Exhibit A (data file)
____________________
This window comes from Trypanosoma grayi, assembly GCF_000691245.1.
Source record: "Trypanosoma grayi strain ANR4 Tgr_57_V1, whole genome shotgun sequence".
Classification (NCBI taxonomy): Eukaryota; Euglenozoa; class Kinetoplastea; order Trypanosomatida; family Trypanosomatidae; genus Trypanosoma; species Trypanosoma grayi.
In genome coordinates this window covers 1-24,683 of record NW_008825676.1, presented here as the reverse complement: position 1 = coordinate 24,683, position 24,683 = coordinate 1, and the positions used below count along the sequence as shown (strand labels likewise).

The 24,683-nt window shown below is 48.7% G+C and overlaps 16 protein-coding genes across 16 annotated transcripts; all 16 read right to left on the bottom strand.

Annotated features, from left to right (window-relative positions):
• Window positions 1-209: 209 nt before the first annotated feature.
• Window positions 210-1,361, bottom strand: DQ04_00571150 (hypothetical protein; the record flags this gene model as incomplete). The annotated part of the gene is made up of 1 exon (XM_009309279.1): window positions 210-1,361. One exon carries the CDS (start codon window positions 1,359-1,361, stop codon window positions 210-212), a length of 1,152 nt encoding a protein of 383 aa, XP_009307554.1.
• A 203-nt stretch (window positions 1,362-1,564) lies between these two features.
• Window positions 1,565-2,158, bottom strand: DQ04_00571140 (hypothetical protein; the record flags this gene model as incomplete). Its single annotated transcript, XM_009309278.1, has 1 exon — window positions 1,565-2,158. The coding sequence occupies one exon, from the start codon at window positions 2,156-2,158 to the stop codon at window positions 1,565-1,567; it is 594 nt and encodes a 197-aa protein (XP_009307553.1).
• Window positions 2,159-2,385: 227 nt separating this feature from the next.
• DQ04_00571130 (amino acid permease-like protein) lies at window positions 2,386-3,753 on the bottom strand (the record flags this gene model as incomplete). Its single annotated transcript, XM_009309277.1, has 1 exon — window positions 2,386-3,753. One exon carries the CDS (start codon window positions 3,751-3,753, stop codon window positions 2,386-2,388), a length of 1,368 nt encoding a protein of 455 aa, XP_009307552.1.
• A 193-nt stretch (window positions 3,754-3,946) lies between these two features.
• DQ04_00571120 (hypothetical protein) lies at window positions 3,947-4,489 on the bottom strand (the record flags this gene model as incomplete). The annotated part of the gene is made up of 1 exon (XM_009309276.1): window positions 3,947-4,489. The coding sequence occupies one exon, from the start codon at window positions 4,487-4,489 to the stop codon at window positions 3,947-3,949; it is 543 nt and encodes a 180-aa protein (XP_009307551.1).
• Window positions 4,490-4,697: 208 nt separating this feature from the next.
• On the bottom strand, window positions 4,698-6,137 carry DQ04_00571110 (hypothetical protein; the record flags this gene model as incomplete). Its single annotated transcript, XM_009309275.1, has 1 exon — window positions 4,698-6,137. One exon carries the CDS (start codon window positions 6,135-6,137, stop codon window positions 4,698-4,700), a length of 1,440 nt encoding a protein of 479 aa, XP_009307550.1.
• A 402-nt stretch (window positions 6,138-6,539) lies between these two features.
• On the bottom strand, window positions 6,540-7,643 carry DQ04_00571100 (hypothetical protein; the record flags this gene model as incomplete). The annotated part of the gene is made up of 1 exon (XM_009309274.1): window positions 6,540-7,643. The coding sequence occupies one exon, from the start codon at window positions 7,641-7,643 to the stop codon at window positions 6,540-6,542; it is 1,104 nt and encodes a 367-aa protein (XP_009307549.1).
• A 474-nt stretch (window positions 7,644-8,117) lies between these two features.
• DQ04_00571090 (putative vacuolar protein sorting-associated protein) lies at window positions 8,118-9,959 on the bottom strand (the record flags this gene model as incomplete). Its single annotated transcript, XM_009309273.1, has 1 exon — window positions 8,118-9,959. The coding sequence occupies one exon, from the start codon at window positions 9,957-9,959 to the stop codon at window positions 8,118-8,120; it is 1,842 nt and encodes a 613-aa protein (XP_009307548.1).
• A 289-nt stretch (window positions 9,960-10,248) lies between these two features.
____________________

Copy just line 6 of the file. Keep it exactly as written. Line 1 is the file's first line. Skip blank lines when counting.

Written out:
Annotated features, from left to right (window-relative positions):